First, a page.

Wednesday, November 23, 2011

On My Writing Playlist: Jenny Owen Youngs

"What Beats Within" is a song about confessing or trying to at least. It's the perfect addition to my playlist since my main character has no shortage of mistakes. But sometimes admiting what you've done is unfathomable. This is especially true when you are left questioning whether it was even real or if you've lost your mind somewhere along the quest for greatness.

Hope everyone has a Happy Thanksgiving!

Friday, November 18, 2011

Books: Now Even Better With Friends

In elementary school all my friends read The Babysitter's Club and together we watched the amazing movie. I personally always connected with Mallory, maybe it was the glasses. Or it could have been all that reading and writing she did...

Next came Harry Potter. One by one my friends and family jumped on the Hogwarts Express and we bonded over theoretical discussions like so many games of exploding snap. At times there were fierce arguments, mostly about Snape's true allegiance. By the way, I was totes right and there was really no reason to get so hostile. You know who you are. I held parties where I turned the dining room into the Great Hall complete with dangling paper candles. We decorated t-shirts, consumed pumpkin cookies, treacle fudge and more recently pumpkin margaritas which were actually quite tasty.

It was only natural that when Twilight came out my friends-who read it first-demanded I join them in their discussions. I obliged and read all four books the weekend Breaking Dawn was released. While Twilight will never be what Harry Potter is to me, I don't regret it one bit. The saga has provided similar discussions and celebrations. For example, Twilight came out in theaters and we had an epic thread of Facebook messages going for weeks after.

Tonight I'm going to see Breaking Dawn Part One with two friends from college. But before the movie we will be making Red Velvet Whoopie Pies-because they are the color of blood and delicious. There will also be a Breaking Dawn Signature cocktail, it's basically a hurricane with plenty of grenadine. The idea being Bella drinks blood to stop her unborn fetus from slowly killing her, so we shall drink blood-tinis to dull the pain to our ears when teenage girls emit high pitched shrieks in the audience. I love teenagers, but why do they do that at the movies?

I chose not to go the straw and sippy cup route.

As I write this blog post, two friends and family members are reading The Hunger Games. I think they are among the last of my circle to read the series and I am bouncing on my heels waiting for them to finish. I need to discuss. I need to relive the series again-this time with friends.

With the official Hunger Games trailer just released on Monday for the movie coming out in four short months, I am preparing for yet another book series to movie series string of social events. I mean look at that trilogy-so many food and drink options for themed-parties.

Who knows what will be next? It will be a while, but I am gonna cast my vote for Divergent.

Do you have any guesses for the next big book series to tackle the silver screen?

Have a great weekend and if you happen to make it out to see Breaking Dawn let me know your thoughts. We can discuss.

Wednesday, November 16, 2011

On My Writing Playlist: The Horrible Crowes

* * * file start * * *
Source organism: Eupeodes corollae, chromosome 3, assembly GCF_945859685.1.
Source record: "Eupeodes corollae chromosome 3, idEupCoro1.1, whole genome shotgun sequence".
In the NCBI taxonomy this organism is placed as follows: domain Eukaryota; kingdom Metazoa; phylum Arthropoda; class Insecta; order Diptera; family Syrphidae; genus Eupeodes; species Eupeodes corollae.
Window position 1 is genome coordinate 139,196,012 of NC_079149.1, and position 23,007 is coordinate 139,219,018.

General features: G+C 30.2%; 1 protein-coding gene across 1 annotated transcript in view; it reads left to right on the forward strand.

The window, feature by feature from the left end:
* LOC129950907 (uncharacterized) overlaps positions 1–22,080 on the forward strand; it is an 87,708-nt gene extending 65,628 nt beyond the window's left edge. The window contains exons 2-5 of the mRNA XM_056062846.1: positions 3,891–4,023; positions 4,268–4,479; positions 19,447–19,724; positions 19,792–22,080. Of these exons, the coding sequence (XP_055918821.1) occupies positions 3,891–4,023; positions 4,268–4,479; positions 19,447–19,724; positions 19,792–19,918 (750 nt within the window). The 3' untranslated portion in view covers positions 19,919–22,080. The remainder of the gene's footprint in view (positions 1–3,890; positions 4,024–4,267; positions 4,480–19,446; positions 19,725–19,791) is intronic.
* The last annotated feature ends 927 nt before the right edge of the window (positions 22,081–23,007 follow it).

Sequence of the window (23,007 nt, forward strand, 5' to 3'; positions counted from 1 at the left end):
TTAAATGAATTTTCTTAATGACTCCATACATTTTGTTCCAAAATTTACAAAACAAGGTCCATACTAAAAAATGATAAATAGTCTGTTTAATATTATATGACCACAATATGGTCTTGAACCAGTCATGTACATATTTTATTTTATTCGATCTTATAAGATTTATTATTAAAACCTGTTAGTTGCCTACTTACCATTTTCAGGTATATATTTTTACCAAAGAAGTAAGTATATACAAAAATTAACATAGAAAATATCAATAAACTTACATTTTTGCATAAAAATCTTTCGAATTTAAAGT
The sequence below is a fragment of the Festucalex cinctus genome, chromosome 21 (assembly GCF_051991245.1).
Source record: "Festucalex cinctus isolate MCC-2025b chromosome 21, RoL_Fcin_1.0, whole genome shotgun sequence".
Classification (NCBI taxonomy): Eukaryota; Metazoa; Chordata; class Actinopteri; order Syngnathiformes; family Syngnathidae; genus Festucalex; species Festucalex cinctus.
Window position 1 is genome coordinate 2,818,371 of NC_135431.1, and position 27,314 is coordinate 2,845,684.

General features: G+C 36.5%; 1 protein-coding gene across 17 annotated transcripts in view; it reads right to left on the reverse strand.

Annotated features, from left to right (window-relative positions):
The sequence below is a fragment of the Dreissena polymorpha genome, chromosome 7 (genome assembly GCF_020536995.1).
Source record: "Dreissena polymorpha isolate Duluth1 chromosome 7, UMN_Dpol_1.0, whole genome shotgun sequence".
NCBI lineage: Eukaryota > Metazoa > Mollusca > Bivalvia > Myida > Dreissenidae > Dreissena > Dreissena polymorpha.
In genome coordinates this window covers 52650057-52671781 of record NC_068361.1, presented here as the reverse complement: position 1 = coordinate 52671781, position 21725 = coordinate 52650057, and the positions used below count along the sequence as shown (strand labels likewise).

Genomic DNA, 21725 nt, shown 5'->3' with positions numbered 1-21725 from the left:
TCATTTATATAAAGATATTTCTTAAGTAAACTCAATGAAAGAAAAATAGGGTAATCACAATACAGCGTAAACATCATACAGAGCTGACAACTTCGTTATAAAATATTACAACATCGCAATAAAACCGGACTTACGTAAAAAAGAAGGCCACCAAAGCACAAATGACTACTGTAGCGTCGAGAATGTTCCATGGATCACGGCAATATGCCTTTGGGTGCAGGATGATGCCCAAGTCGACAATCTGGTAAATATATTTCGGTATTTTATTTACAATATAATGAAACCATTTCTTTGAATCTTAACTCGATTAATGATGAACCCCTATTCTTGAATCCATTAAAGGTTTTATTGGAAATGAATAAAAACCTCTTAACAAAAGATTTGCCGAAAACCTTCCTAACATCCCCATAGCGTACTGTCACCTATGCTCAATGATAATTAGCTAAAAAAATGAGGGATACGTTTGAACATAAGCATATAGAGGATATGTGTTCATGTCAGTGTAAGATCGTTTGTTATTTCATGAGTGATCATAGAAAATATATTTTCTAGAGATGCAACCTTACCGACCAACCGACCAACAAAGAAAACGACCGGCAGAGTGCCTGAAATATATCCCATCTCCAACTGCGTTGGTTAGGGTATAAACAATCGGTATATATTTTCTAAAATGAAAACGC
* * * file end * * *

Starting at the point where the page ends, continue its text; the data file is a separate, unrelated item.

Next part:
It's grey and rainy in Philadelphia, making it the ideal time to slow things down with "Lady Killer" from The Horrible Crowes. Brian Fallon, from The Gaslight Anthem, started this band as a side project. Their album, Elsie, is perfect listening for Fall and in my opinion for writing and brainstorming young adults novels.

Hope everyone is having a great week and for all those NaNoWriMo participants, may the word count be ever in your favor.

Monday, November 14, 2011

Book Report Monday: Crossed

Title: Crossed, Matched Trilogy #2

Author: Ally Condie

Genre: Young Adult Dystopian

Synopsis: In search of a future that may not exist and faced with the decision of who to share it with, Cassia journeys to the Outer Provinces in pursuit of Ky - taken by the Society to his certain death - only to find that he has escaped, leaving a series of clues in his wake.

Cassia's quest leads her to question much of what she holds dear, even as she finds glimmers of a different life across the border. But as Cassia nears resolve and certainty about her future with Ky, an invitation for rebellion, an unexpected betrayal, and a surprise visit from Xander - who may hold the key to the uprising and, still, to Cassia's heart - change the game once again. Nothing is as expected on the edge of Society, where crosses and double crosses make the path more twisted than ever. (from Goodreads)

Why did I pick it up?: I thoroughly enjoyed Matched.

My Review:  A different kind of story from Matched, Crossed focuses on Cassia's journey through the Border and Outer Provinces in search of Ky and Ky's journey to get to Cassia. Point of view is divided between the couple, with alternating chapters. This works well as they are both searching for each other and for several chapters they were just close enough to drive me crazy.

While traveling through canyons called, the Carving, Cassia experiences freedom for the first time. The Society controls everything back home, but in the Carving even though pickins are slim she is the only one in control of her life even what she eats. She can sleep or stay awake and count the stars. She can run as far as she wants without the treadmill being shut off. Nobody watches her every second. Nobody documents her every move as a statistic.

Coinciding with her realization that life without the Society may be possible she learns about the rebellion called the Rising. Cassia is eager to find the Rising and join them. Ky on the other hand is hesitant. He would rather live on the outskirts, not under the Society's control but not engaged in battle with them either.

In the Carving it seems everyone has secrets. Even Ky who throughout Matched seemed almost without flaws. It makes their love more realistic, once we see he isn't perfect. But it also leaves an insinuation of a choice Cassia may still have to make between Xander-her Society chosen match-and Ky. Xander appears in Crossed but in a very different capacity. I suspect the third and final book in the trilogy will have more of a love triangle, but that's all I will say for now.

In the end, as so often happens, it seems the resistance may not be that different from the society they are rebelling against. See: The Hunger Games, Animal Farm, etc.